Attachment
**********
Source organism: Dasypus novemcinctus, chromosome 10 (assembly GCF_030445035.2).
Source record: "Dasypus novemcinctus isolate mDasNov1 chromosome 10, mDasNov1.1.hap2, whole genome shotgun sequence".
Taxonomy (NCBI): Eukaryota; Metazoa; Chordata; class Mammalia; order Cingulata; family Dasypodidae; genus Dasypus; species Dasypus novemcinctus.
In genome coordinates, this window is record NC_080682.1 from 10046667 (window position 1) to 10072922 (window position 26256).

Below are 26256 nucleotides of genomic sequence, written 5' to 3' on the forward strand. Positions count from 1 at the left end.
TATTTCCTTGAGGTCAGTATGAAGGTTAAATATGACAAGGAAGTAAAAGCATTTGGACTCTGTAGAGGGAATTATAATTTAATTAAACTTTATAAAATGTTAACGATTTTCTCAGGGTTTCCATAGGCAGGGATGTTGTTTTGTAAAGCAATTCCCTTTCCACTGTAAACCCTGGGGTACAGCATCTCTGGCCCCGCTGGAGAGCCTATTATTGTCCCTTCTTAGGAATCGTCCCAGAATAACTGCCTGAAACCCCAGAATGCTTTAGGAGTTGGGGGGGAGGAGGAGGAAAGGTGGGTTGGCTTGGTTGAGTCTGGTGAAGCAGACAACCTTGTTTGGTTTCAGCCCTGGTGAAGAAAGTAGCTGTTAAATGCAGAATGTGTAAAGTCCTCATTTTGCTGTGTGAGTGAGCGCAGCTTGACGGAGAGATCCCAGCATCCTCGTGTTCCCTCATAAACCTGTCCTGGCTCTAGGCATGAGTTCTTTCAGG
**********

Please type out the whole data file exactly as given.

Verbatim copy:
Source organism: Dasypus novemcinctus, chromosome 10 (assembly GCF_030445035.2).
Source record: "Dasypus novemcinctus isolate mDasNov1 chromosome 10, mDasNov1.1.hap2, whole genome shotgun sequence".
Taxonomy (NCBI): Eukaryota; Metazoa; Chordata; class Mammalia; order Cingulata; family Dasypodidae; genus Dasypus; species Dasypus novemcinctus.
In genome coordinates, this window is record NC_080682.1 from 10046667 (window position 1) to 10072922 (window position 26256).

Below are 26256 nucleotides of genomic sequence, written 5' to 3' on the forward strand. Positions count from 1 at the left end.
TATTTCCTTGAGGTCAGTATGAAGGTTAAATATGACAAGGAAGTAAAAGCATTTGGACTCTGTAGAGGGAATTATAATTTAATTAAACTTTATAAAATGTTAACGATTTTCTCAGGGTTTCCATAGGCAGGGATGTTGTTTTGTAAAGCAATTCCCTTTCCACTGTAAACCCTGGGGTACAGCATCTCTGGCCCCGCTGGAGAGCCTATTATTGTCCCTTCTTAGGAATCGTCCCAGAATAACTGCCTGAAACCCCAGAATGCTTTAGGAGTTGGGGGGGAGGAGGAGGAAAGGTGGGTTGGCTTGGTTGAGTCTGGTGAAGCAGACAACCTTGTTTGGTTTCAGCCCTGGTGAAGAAAGTAGCTGTTAAATGCAGAATGTGTAAAGTCCTCATTTTGCTGTGTGAGTGAGCGCAGCTTGACGGAGAGATCCCAGCATCCTCGTGTTCCCTCATAAACCTGTCCTGGCTCTAGGCATGAGTTCTTTCAGG